Since Dec. 1, the Washington Wizards have the best record in the East at 22-9. Their starting five — John Wall, Bradley Beal, Otto Porter, Markieff Morris, and Marcin Gortat — outscore opponents by 11.7 points per 100 possessions, which is better than the starting lineups of the Spurs or Cavaliers. After a slow start, the team has come around to what Scott Brooks wants to do, and the Wizards are up to the four seed in the East and still climbing.
Is this team on par with Toronto and Boston in the second tier of the East?
Are John Wall and Bradley Beal getting along? How big an Achilles heel is the bench? Will the team keep Otto Porter next summer?
I talk about all of that and more with CSNMidAtlantic.com Wizards Insider J. Michael in this latest PBT Podcast.
As always, you can check out the podcast below, or listen and subscribe via iTunes (check there to see all the NBC Sports podcasts), subscribe via the fantastic Stitcher app, check us out on Google play, or check out our new PBT podcast homepage and archive at Audioboom.com.
February is here, and that means more cold weather, the NBA All-Star Game, talking about Black History and a couple of key presidents that helped this nation become what it is, Valentines Day, pitchers and catchers report, and… oh, I think there’s some football game this weekend.
But before we get deep into February, let’s look back at the best plays from the NBA in January, courtesy the folks at NBA.com. There’s some game winner shots including from T.J. McConnell, some Giannis Antetokounmpo dunks, Chris Paul doing Chris Paul things, and on down the line.
You’ve got 10 minutes to enjoy this. It beats working on a Wednesday.
The Miami Heat are not about to let Okaro White go.
Now on his second 10-day contract, the Heat are 8-0 since he joined the team and in the last four games the 6’8″ forward out of Florida State has averaged more than eight minutes a game in the fourth quarter. Eric Spoelstra is leaning on him, he looks like a player (averaging 4.6 points per game since joining the team).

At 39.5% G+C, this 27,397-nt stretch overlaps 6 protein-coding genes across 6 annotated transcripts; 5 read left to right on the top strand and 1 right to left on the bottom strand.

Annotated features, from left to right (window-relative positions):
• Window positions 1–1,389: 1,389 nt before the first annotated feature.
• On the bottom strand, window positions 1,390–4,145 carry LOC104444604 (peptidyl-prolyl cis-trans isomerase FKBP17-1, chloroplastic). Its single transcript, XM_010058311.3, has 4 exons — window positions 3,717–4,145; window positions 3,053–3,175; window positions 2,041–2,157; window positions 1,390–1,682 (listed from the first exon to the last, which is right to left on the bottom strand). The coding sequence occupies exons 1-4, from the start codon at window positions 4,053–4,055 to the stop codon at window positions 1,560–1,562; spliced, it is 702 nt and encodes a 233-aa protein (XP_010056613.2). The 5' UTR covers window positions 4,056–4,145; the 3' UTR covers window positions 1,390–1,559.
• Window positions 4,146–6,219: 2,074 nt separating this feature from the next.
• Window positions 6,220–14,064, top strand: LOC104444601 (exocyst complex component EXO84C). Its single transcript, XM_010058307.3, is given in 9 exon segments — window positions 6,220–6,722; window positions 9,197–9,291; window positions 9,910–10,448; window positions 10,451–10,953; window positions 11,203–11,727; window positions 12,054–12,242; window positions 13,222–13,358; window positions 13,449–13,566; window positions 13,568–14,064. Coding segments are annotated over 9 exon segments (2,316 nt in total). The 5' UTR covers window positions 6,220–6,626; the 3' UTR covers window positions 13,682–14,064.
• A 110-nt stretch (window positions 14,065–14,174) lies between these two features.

But if he stays, someone else has to go as Josh Richardson nears a return from his ankle issues (the Heat have a league waiver to carry more than 15 players until Richardson returns). The guy that seems on the block is Derrick Williams, reports Barry Jackson at the Miami Herald.
An NBA official in touch with Miami’s front office said the Heat has explored trading Derrick Williams to create a roster spot for White, the 6-9 forward who has regularly been receiving late-game minutes since joining the Heat on Jan. 17.
If the Heat is unable to trade Williams, releasing him is among the other options under consideration.
Washington is among the teams believed to have interest if Williams is released, according to a Williams associate. It’s also possible that he could be claimed or acquired via trade by a team that hasn’t reached the league-required cap floor: Brooklyn, Philadelphia, Denver, Utah, Phoenix or Minnesota.
No team looking to trade for Williams is going to give up much because he is likely to be waived. Why even surrender a second round pick if you can grab him for nothing and just pay the league minimum after he clears waivers?
Williams has fallen out of the rotation in Miami (White is playing ahead of him). He has averaged six points and three rebounds a game in the 24 he has gotten into.